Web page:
I never set out to become a runner, it never even crossed my mind.
I did however know I needed to lose weight. At 63 years old and 260 lbs, I was potentially heading for some health issues, not that I’d had any warning signs, but excess weight and no exercise just can’t be good for you, despite what the doctors say.
I started walking around the block. As it turns out, walking round the block becomes pretty boring pretty quickly. To make the distance go faster, I started to walk and run. Pretty soon, I was running around the block.
As I got more serious, I joined a group organized by iRun’s Ben Kaplan, the I joined BlackToe’s run club and the difference was amazing. Proper coaching and immersion into the running culture is critical if you want to improve your ability and avoid injury.
I’m now 70 years old and this past weekend I ran my first full marathon in Hamilton. I managed to place 3rdin my age group and qualified for Boston. Marathons are tough, physically and mentally, the desire to quit in the last 5K is truly overwhelming.
So, given that last 5K, why do I run? Why do I strap on hideously expensive sneakers and run 42 kilometers? And why do I keep doing it in the heat and humidity of Toronto summers and the bitter cold of Toronto winters?
The answer is complicated. For me, there are five core reasons I run, the importance of which ebb and flow depending on circumstance. In that last 5K distance of a marathon, with your family and running buddies who have stood out in the cold for hours cheering you on, you have your reason. On a dark, windy, and cold solo run, the feeling of accomplishment pushes you on. So, although the answer is complicated, my five reasons to run are pretty straight forward:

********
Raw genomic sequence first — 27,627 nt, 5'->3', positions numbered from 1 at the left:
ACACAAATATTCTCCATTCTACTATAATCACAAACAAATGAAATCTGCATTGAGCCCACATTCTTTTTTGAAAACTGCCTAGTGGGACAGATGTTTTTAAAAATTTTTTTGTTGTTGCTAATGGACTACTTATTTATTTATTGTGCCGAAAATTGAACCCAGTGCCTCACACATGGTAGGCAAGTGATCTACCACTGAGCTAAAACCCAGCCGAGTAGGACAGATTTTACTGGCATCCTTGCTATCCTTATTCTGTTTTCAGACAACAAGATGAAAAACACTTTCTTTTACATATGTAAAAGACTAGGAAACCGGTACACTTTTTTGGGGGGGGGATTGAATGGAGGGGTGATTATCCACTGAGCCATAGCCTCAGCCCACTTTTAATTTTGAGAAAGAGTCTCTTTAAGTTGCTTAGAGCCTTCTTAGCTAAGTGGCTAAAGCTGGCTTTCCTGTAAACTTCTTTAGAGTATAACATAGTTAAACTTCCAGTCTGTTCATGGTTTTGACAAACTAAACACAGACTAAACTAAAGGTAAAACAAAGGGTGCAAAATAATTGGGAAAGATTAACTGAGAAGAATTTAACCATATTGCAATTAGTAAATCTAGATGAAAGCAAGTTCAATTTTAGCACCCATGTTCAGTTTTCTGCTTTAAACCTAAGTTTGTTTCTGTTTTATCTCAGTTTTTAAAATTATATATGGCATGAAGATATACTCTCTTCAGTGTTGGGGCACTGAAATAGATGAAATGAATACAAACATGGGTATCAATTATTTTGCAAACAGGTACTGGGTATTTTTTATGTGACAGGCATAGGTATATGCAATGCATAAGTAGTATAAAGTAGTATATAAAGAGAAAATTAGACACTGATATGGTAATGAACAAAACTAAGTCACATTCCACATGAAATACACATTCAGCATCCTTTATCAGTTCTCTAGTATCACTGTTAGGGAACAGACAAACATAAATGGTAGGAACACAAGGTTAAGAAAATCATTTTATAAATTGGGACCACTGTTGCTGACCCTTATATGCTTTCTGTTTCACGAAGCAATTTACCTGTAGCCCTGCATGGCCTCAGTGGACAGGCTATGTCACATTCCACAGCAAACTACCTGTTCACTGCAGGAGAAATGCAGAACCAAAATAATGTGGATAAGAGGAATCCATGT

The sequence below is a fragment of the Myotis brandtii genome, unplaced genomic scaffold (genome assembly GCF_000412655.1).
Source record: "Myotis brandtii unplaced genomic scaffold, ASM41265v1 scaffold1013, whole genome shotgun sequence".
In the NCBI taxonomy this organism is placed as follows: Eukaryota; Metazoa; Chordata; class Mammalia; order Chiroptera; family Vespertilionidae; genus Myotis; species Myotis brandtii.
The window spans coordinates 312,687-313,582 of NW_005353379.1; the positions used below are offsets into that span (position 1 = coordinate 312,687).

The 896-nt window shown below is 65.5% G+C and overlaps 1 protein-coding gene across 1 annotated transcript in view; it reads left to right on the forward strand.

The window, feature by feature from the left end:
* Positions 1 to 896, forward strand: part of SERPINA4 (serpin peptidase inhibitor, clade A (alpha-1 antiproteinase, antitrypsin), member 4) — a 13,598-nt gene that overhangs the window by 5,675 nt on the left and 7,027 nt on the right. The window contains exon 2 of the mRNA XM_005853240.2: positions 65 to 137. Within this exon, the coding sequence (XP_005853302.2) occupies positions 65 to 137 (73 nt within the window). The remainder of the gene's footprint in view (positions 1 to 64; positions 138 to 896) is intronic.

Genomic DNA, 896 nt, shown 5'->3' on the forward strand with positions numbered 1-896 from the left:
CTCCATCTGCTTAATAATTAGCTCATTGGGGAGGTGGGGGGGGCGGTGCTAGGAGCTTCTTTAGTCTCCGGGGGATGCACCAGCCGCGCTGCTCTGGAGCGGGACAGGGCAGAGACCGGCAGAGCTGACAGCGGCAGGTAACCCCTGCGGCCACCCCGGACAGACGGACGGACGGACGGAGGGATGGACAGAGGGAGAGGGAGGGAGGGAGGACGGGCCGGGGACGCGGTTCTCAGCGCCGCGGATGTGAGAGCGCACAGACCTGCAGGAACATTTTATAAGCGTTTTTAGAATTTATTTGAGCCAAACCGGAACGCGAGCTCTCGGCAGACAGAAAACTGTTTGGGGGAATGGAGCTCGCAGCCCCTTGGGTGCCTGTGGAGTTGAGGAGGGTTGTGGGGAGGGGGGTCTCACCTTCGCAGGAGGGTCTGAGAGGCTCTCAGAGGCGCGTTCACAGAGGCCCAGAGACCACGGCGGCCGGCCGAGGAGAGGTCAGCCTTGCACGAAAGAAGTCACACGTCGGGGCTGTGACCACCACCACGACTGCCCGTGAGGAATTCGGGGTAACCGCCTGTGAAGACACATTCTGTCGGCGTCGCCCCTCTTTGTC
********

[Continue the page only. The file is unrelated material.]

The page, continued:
You spend a lot of time training for a marathon. It constantly interrupts family time but having a family that tolerates and encourages your efforts is a sign of a strong family. And it sets a good example to one’s grandkids that perseverance pays dividends.
The running community is like no other. It is a beacon for tolerance, inclusion and camaraderie. Origin, gender, orientation, politics, speed or age simply don’t matter, doing one’s best, whatever that is, is the only thing that matters.
Being fit is a remarkable feeling, you can do more, have more energy, need less sleep, it just feels good.
Running is good for you, period. It doesn’t ruin your knees and yes, runners have heart attacks while running, but then so do people while riding on a bus. That said, I recognize that I got very lucky in the lottery of life in that I have the basic ability to run, some people just cannot do it and I never underestimate that.
The feeling of finishing a marathon is indescribable and will carry me through many cold, dark and sometimes lonely training miles over the next months and hopefully years.
Sore legs notwithstanding, a few days post-marathon, the euphoria continues. And now I do have one big challenge: which marathon do I run next?